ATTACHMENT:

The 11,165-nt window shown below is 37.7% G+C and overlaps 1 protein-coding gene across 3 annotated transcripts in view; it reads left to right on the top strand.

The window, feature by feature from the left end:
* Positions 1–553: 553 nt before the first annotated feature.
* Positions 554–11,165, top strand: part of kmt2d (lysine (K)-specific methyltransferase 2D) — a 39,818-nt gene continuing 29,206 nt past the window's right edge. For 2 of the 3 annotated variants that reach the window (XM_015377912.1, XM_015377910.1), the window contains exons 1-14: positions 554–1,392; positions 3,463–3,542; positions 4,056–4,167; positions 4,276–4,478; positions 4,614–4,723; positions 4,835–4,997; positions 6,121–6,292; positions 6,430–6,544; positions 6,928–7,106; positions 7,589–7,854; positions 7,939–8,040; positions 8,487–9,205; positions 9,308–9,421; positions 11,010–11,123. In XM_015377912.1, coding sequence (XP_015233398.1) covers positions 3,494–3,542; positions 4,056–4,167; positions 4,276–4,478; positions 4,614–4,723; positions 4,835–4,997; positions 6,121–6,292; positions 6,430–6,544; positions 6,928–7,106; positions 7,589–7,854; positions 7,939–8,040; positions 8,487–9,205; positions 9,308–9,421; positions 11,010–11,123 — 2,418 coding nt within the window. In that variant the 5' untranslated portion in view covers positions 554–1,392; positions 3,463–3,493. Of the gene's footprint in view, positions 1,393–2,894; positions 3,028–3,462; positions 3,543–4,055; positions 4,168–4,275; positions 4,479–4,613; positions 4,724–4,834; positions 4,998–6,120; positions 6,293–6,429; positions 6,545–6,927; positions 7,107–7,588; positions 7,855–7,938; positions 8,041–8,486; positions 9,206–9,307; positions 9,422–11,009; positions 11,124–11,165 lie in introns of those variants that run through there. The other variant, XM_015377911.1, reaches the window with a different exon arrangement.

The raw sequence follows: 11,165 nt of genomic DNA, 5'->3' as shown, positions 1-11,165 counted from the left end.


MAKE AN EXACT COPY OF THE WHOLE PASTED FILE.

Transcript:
The 11,165-nt window shown below is 37.7% G+C and overlaps 1 protein-coding gene across 3 annotated transcripts in view; it reads left to right on the top strand.

The window, feature by feature from the left end:
* Positions 1–553: 553 nt before the first annotated feature.
* Positions 554–11,165, top strand: part of kmt2d (lysine (K)-specific methyltransferase 2D) — a 39,818-nt gene continuing 29,206 nt past the window's right edge. For 2 of the 3 annotated variants that reach the window (XM_015377912.1, XM_015377910.1), the window contains exons 1-14: positions 554–1,392; positions 3,463–3,542; positions 4,056–4,167; positions 4,276–4,478; positions 4,614–4,723; positions 4,835–4,997; positions 6,121–6,292; positions 6,430–6,544; positions 6,928–7,106; positions 7,589–7,854; positions 7,939–8,040; positions 8,487–9,205; positions 9,308–9,421; positions 11,010–11,123. In XM_015377912.1, coding sequence (XP_015233398.1) covers positions 3,494–3,542; positions 4,056–4,167; positions 4,276–4,478; positions 4,614–4,723; positions 4,835–4,997; positions 6,121–6,292; positions 6,430–6,544; positions 6,928–7,106; positions 7,589–7,854; positions 7,939–8,040; positions 8,487–9,205; positions 9,308–9,421; positions 11,010–11,123 — 2,418 coding nt within the window. In that variant the 5' untranslated portion in view covers positions 554–1,392; positions 3,463–3,493. Of the gene's footprint in view, positions 1,393–2,894; positions 3,028–3,462; positions 3,543–4,055; positions 4,168–4,275; positions 4,479–4,613; positions 4,724–4,834; positions 4,998–6,120; positions 6,293–6,429; positions 6,545–6,927; positions 7,107–7,588; positions 7,855–7,938; positions 8,041–8,486; positions 9,206–9,307; positions 9,422–11,009; positions 11,124–11,165 lie in introns of those variants that run through there. The other variant, XM_015377911.1, reaches the window with a different exon arrangement.

The raw sequence follows: 11,165 nt of genomic DNA, 5'->3' as shown, positions 1-11,165 counted from the left end.